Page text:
The Arch Idiot had a somewhat more definite role. Mr. Gurdjieff often designated as Arch Idiots people who occupied positions of importance in the realization of his immediate plans, but had not a corresponding inner understanding. When I was in New York in January, 1949, I was transferred to the status of Arch Idiot because I was (at that time) designated as 'Director for England' I felt at the time that Mr. Gurdjieff was mocking me. When he returned to Europe and I began to work with him more seriously, I was soon returned to the Idiot I had first chosen.

The only 'detail' for Arch Idiot I ever heard was a personal joke with Peggy Flinch, whose father was a bishop. (Mr. Gurdjieff always insisted that he was an Archbishop.) Anyhow, when Peggy was present the Director was instructed to add to the toast of Arch Idiot the phrase 'And to the health of all high-class Clergy'. It is possible to detect in all this an underlying motif; namely, to depict the situation of the man who relies upon external things and has not understood that no outward possessions or powers can affect one's own inner nothingness. On the other hand an Arch Idiot on the upward path has certain real powers which engender the respect of his fellows.

It was usual for the toasts of the first three Idiots to be passed over quickly. The fourth toast was very often the great climacteric of the meal. The whole atmosphere changed, and a sense of the immediate significance of our life united us all. The Hopeless Idiot was invariably drunk with a detailed explanation which Mr. Gurdjieff told us was taken from the Esoteric Group. He said that in the Esoteric Group all toasts were drunk with very full details which sometimes required half an hour to expound. These details concerned the seven aspects of each Idiot. To the Exoteric Group only two aspects were divulged.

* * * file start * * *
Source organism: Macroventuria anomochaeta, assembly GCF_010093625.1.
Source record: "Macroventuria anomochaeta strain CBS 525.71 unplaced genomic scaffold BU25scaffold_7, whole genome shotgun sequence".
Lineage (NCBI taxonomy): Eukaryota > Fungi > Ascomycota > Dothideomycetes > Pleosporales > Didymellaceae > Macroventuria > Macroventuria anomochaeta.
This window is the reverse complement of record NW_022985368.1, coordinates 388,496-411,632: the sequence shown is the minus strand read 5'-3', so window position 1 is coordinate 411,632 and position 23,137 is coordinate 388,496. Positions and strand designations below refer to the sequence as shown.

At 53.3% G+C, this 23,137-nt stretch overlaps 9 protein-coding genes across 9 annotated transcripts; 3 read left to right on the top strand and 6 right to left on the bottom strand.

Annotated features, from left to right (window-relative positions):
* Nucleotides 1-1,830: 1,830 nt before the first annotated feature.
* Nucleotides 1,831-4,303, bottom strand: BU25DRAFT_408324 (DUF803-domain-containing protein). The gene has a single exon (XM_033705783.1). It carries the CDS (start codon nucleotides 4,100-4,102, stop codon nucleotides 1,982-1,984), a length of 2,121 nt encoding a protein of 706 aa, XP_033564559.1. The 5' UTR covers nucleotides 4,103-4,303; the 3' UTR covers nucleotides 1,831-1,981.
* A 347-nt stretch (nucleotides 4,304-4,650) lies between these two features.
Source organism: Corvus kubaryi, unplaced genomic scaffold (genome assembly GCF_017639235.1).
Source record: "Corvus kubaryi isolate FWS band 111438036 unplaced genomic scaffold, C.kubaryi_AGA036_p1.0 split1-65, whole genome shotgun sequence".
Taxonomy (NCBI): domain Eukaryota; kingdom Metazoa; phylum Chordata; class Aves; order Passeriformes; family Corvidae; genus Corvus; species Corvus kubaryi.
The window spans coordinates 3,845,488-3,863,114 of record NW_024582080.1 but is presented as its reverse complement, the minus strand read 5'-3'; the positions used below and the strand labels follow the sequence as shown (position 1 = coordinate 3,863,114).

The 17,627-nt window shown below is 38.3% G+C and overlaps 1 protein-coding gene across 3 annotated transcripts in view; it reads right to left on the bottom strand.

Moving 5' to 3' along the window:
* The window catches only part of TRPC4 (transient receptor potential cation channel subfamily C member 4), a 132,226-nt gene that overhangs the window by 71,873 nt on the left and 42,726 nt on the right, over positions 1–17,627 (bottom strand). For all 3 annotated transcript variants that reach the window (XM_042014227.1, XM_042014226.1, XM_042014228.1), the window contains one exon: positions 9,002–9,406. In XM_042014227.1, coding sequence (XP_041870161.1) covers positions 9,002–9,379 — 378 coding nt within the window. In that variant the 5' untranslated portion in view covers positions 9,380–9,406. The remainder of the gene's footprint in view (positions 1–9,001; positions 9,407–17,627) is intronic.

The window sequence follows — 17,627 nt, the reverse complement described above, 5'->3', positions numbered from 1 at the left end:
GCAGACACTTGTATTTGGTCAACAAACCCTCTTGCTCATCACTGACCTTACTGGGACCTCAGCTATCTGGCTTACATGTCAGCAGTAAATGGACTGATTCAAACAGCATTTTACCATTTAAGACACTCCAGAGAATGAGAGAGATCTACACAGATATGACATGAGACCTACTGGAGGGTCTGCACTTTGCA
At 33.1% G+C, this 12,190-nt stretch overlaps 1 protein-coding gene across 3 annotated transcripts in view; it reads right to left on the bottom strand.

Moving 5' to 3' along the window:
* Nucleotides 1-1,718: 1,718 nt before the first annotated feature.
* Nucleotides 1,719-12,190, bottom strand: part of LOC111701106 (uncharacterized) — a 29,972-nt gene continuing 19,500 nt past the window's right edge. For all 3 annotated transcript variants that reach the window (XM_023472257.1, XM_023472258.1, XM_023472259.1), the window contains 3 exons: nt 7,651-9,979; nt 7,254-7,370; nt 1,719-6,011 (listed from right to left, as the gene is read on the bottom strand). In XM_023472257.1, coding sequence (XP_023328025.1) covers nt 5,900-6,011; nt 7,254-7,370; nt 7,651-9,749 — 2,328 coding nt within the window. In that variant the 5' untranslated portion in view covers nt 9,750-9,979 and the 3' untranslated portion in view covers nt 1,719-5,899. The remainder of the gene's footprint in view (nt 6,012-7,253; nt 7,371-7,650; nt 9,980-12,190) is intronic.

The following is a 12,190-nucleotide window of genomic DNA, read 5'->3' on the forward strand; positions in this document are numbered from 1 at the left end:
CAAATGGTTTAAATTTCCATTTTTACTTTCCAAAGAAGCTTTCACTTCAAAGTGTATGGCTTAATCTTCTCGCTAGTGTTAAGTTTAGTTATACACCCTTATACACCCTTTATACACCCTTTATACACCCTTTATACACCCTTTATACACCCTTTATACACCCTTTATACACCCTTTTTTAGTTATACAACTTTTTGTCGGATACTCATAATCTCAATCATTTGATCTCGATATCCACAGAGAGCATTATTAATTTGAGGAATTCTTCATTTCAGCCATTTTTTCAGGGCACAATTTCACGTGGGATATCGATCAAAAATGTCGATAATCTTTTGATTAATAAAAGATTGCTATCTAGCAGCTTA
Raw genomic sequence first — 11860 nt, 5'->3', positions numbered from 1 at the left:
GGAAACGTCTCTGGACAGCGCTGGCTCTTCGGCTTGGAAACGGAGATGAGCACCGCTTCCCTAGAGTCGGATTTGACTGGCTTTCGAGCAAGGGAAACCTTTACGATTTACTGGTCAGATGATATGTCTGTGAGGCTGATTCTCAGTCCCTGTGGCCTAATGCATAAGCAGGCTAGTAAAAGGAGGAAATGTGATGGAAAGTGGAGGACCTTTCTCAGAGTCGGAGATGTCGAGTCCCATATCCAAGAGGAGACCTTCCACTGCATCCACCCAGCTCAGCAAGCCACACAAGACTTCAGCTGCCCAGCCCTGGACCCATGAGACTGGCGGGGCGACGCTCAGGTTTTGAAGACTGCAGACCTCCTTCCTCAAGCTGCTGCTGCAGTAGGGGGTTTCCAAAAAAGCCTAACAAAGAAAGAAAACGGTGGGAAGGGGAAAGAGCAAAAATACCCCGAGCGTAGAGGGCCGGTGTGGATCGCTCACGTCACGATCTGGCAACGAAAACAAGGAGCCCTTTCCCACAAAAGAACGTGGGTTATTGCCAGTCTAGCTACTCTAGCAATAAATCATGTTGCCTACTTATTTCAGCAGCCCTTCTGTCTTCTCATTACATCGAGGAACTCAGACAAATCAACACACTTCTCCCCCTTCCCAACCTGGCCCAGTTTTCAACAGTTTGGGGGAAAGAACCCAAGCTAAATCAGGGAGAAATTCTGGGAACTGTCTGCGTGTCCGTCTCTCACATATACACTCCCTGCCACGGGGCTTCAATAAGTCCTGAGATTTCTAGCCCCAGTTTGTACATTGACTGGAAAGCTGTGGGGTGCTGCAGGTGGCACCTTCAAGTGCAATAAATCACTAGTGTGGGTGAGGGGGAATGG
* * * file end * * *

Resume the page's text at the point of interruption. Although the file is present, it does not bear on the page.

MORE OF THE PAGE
The details of the Hopeless Idiot were changed somewhat during the time that I went to meals at Number 6, but the final form was fixed for many months before Mr. Gurdjieff died. It ran: "To the heath of all Hopeless Idiots, subjectively and objectively. That is to say, to the health of all Hopeless Idiots who are candidates for perishing like dogs." From the end of 1948 and to an increasing extent in the least months of his life he introduced an 'addition' which was not spoken by the Director but by someone else in the room. Latterly it was invariably Elizabeth Mayall. This Addition was an explanation of the detail of the toast. "By the way, it is necessary to add that only those can die honourably who have worked on themselves. In life those who do not work on themselves will inevitably, early-lately, perish like dirty dogs."